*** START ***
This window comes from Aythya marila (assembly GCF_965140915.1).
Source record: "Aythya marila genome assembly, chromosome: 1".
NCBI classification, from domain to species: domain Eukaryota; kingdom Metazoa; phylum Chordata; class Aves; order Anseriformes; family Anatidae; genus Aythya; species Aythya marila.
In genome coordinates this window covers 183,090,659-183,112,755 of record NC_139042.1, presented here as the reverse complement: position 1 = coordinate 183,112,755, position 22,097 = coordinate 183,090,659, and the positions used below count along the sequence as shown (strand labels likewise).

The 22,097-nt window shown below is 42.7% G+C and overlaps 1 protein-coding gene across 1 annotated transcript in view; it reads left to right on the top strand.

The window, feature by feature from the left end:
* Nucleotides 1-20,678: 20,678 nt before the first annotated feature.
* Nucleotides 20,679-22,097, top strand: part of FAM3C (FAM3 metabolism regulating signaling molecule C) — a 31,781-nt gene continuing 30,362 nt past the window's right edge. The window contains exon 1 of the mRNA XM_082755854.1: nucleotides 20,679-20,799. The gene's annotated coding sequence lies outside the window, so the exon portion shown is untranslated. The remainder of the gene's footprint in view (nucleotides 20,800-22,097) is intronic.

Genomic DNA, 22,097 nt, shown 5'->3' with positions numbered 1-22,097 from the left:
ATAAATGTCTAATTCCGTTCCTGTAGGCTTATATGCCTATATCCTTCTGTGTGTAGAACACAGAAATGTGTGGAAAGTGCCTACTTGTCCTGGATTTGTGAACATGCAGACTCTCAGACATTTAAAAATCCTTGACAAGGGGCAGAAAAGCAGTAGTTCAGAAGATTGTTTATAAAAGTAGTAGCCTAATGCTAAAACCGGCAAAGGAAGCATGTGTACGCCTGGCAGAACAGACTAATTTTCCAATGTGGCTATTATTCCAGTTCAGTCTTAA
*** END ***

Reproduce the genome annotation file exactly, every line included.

This window comes from Aythya marila (assembly GCF_965140915.1).
Source record: "Aythya marila genome assembly, chromosome: 1".
NCBI classification, from domain to species: domain Eukaryota; kingdom Metazoa; phylum Chordata; class Aves; order Anseriformes; family Anatidae; genus Aythya; species Aythya marila.
In genome coordinates this window covers 183,090,659-183,112,755 of record NC_139042.1, presented here as the reverse complement: position 1 = coordinate 183,112,755, position 22,097 = coordinate 183,090,659, and the positions used below count along the sequence as shown (strand labels likewise).

The 22,097-nt window shown below is 42.7% G+C and overlaps 1 protein-coding gene across 1 annotated transcript in view; it reads left to right on the top strand.

The window, feature by feature from the left end:
* Nucleotides 1-20,678: 20,678 nt before the first annotated feature.
* Nucleotides 20,679-22,097, top strand: part of FAM3C (FAM3 metabolism regulating signaling molecule C) — a 31,781-nt gene continuing 30,362 nt past the window's right edge. The window contains exon 1 of the mRNA XM_082755854.1: nucleotides 20,679-20,799. The gene's annotated coding sequence lies outside the window, so the exon portion shown is untranslated. The remainder of the gene's footprint in view (nucleotides 20,800-22,097) is intronic.

Genomic DNA, 22,097 nt, shown 5'->3' with positions numbered 1-22,097 from the left:
ATAAATGTCTAATTCCGTTCCTGTAGGCTTATATGCCTATATCCTTCTGTGTGTAGAACACAGAAATGTGTGGAAAGTGCCTACTTGTCCTGGATTTGTGAACATGCAGACTCTCAGACATTTAAAAATCCTTGACAAGGGGCAGAAAAGCAGTAGTTCAGAAGATTGTTTATAAAAGTAGTAGCCTAATGCTAAAACCGGCAAAGGAAGCATGTGTACGCCTGGCAGAACAGACTAATTTTCCAATGTGGCTATTATTCCAGTTCAGTCTTAA